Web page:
I'm guessing that specific areas of AH can become mined out quickly because the fundamental question "what if this had happened?" can only carry a story so far. Beyond that point it's relying on all the other qualities required of any story -- plot, character, style, etc -- and it may just as well be set within a known history, where the reader may have a stronger sense of attachment. If it's not, there should be a valid reason why.

Here's a hypothetical example. I've got an entry in an idea file whimsically tagged "Huns on the Run". At the peak of conquest and expansion, the Great Khan dies, and the empire disintegrates. A military unit deployed at the edge of Europe, loyal to the dead Khan and not to those now fighting over the throne, settles in an isolated valley, conquering the locals; ruling, protecting, and eventually intermarrying with them. Things go well. Then the news: after 20 years of strife, a New Khan has begun conquest again. What do the sons of the original warriors do when that army comes over the plain? Join it, or fight it?

You could set a story like this in real history, in AH, or in a fantasy setting. It's really a question of what you want to explore with it. Abstract ideas like loyalty or cultural identity would work in any setting. Specific notions like "what if a local population knew how to fight Mongols effectively and had light cavalry of their own to do it with?" would need an AH setting. And, perhaps, if you wanted to explore the situation of people facing this onslaught, but in a different way, you'd choose a fantasy setting and have terrifying magic as part of it. Or, maybe, after extensive research you'd decide that real Huns or Mongols would never face a serious moral conflict, and that you need to move away from a specific known culture to a fictional one with different strengths and weaknesses. But there ought to be a reason.

For non-Western AH novels, there's Kim Stanley Robinson's _The Years of Rice and Salt_, which takes off from the point of the Black Death killing not one-third of the European population, but 99% of it, leaving a wasteland. The Renaissance happens in China, India and Arabia, with similiar tensions between religion and science being played out in a different setting.

BuffySquirrel said...

I could have written my novel with a Fantasy setting, but the characters are so obviously Romans that there didn't seem a lot of point in pretending otherwise.

I enjoy the freedom of the alt hist setting while having the story grounded in the real world. Works for me!

(mind you, my father says I'll never sell it)

Jenny Rappaport said...

buffysquirrel, pay no attention to the mutterings of fathers! My father insists that I will never sell one of my semi-hatched novel ideas since it requires too much research and would be set in the past... I shall prove him wrong, one of these days... =)

And jonathancresswell, I would love to read "Huns on the Run". There's also Steven Barnes' novels, where America is largely colonized by Islamic Africans and the white Europeans are the slaves; it's quite interesting. The titles escape me at the moment, however.

JonathanCresswell said...

There's also a possible fourth choice of setting: history with the serial numbers filed off, but enough clues left that readers can distinguish the origin. I'm thinking of Guy Gavriel Kay's treatment of Byzantium and Vikings; or Jaqueline Carey doing "Kushiel's France".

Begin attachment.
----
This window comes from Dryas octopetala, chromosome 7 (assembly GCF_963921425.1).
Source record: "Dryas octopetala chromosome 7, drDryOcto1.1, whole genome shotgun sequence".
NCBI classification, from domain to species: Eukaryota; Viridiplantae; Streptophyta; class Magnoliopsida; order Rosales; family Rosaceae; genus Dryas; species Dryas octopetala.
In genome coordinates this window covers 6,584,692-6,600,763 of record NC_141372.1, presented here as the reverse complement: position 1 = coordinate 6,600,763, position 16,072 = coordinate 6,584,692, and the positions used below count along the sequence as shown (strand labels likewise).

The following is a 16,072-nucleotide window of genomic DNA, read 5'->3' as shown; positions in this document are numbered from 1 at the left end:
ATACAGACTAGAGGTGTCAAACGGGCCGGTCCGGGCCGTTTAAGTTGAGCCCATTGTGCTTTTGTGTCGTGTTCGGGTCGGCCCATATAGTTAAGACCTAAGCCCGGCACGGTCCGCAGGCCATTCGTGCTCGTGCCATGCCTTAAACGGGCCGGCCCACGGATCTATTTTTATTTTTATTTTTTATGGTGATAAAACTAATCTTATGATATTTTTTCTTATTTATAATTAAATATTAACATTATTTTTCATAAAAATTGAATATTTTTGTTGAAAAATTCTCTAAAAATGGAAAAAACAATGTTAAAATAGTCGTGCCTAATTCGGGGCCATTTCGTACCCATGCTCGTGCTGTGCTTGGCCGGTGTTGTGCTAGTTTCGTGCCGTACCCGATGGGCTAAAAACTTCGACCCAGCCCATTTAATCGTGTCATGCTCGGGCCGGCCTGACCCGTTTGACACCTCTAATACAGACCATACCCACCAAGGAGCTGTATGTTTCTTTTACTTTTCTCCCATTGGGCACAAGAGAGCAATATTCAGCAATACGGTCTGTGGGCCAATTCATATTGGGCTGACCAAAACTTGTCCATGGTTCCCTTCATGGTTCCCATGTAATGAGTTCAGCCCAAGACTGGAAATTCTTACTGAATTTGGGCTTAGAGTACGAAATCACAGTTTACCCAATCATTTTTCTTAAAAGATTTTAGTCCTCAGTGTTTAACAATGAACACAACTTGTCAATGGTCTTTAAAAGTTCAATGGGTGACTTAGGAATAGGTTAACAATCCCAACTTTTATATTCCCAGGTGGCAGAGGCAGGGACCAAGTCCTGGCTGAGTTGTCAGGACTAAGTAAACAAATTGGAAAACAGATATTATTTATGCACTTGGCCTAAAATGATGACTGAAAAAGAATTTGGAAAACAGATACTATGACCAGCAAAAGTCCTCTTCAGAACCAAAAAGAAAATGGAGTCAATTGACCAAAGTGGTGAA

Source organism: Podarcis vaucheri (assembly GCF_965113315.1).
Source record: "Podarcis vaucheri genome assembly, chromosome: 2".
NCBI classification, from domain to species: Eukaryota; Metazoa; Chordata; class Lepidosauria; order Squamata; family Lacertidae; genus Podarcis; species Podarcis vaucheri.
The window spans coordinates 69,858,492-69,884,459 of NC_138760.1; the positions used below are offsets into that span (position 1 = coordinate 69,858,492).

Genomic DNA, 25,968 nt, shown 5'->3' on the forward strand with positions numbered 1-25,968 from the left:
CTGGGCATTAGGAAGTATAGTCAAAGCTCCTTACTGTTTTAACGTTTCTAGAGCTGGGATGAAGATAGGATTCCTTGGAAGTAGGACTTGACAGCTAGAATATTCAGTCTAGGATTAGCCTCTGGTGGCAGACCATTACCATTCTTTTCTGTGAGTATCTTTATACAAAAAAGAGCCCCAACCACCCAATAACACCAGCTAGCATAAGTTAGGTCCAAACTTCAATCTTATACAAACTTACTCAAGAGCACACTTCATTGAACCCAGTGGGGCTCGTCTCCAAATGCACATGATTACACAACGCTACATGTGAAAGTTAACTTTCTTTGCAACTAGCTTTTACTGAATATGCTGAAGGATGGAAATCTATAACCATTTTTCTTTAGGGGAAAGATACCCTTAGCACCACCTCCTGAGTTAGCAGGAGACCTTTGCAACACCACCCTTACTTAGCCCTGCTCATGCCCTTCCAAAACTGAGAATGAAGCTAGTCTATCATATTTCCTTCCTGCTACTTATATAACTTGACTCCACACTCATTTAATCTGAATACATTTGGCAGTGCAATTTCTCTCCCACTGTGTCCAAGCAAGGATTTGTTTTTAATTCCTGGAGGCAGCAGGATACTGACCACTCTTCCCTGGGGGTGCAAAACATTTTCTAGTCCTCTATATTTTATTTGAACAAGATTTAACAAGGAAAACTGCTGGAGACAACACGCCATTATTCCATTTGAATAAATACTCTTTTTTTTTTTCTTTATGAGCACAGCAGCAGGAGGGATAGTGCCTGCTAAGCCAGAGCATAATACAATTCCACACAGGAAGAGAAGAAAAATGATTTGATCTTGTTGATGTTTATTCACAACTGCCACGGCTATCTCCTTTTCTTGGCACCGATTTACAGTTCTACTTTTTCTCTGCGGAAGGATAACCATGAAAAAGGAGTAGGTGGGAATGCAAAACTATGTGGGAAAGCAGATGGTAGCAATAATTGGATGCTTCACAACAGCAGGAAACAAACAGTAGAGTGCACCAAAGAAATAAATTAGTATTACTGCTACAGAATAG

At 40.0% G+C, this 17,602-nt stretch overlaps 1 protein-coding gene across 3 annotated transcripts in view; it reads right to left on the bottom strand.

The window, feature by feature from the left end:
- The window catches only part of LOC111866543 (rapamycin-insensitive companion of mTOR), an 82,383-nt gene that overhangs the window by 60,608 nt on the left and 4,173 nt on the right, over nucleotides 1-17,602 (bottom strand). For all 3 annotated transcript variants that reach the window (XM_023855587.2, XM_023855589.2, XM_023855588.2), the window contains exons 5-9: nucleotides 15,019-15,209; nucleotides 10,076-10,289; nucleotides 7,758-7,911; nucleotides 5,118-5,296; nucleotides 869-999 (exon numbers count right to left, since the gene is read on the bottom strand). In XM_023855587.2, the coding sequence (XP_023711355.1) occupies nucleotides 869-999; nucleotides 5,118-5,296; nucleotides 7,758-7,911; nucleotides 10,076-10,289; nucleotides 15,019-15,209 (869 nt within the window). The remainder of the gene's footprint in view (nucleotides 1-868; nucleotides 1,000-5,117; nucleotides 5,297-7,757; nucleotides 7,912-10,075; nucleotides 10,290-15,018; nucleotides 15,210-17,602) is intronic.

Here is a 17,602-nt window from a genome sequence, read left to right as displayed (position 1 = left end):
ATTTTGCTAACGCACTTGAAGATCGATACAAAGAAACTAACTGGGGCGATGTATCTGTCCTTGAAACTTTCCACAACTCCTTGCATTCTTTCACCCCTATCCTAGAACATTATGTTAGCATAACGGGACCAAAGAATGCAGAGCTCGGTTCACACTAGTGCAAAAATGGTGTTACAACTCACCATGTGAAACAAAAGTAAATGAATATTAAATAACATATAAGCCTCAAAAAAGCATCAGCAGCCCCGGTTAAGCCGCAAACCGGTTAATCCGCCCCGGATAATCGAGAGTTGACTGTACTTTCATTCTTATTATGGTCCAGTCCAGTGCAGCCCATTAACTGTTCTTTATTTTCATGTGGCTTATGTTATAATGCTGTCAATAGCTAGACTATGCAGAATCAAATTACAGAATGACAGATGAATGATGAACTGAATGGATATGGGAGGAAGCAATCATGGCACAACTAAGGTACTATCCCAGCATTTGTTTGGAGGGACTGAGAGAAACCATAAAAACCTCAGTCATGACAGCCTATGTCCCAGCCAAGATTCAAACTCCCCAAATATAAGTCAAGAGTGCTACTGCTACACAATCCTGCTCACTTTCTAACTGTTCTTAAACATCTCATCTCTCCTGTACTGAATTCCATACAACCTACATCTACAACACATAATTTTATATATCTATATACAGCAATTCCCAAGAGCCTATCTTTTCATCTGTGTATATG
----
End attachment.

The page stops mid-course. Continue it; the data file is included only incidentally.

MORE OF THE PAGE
buffysquirrel, I think this is partly what Scott was getting at: the word "Romans" has a kind of brand recognition. It triggers a whole set of perceptions immediately, depending on the reader: centurions, Nero, gladiators, dull history classes, Russell Crowe, whatever. But it's fast. If a reader is giving your cover blurb six seconds to convince her, then if she likes Roman settings, you've got an immediate foothold; she'll look further. If not, she won't like the story anyway, so nothing lost. Same principle with instantly recognizable words like elves, wizard, vampire, etc. If the story fits comfortably within that setting, I'd say it's advantageous to leave it there.

Baen Books published quite a bit of "Romans 'n' Aliens" material, mostly by David Drake, including the definitive _Birds of Prey_. And they are taking slush, both long form and (AFAIK) short for their Universe e-mag. Might be worth a look if you haven't already. :)

jenny, thanks for the encouragement on the Huns notion. I have a novel to finish up this fall, and it'll be time for a new project next year, so I may kick this idea up a few layers in the attention pile. :) Meantime, there should be a query email somewhere in your Inbox. There's a civil war involved in it, but not American, or human for that matter...

Stephen Barnes' book is "Lion's Blood". Looks...interesting.

Did you ever catch the trailer for Seinfeld's _Comedian_? It has a lot of the feel of wrestling with a query description, I think:

Bruno said...

Gotta admit, alternate history never really turned my crank. I guess that was because there was so much historical fiction to write that wasn't all that alternate. I suppose, like AH, it answered the whole "what-if" question but it did so on a micro scale. There are so many interesting areas of history out there it really is somewhat disappointing that writers have to be so blatant about making stuff up (Turtledove being a prime example). Oh and Jenny, although I wouldn't recommend travelling their now, Afghanistan is a beautiful place and the food is absolutely incredible. If you ever get the chance try to find raisins or dates that have been grown there. There is a particular flavour to them that puts North American store-bought ones to shame. When I asked an Afghan woman once why this was she told me it was because they let all their fruit dry while it's still on the tree before picking it. Incredible. Anyway, all this talk of historicla fiction's got my itching to finish another piece I'm working on based on Mongol history. It was actually documented that the Caliph of Baghdad sent Genghis Khan 1000 captured crusaders as slave infantry. When Ghengis Khan received them he immediately freed them as he had no need of infantry. However, of those 1000, it was never recorded what happened to them. This part is historcial documetnation. I'm just picking up where the documentation ends. Oh well, got to go.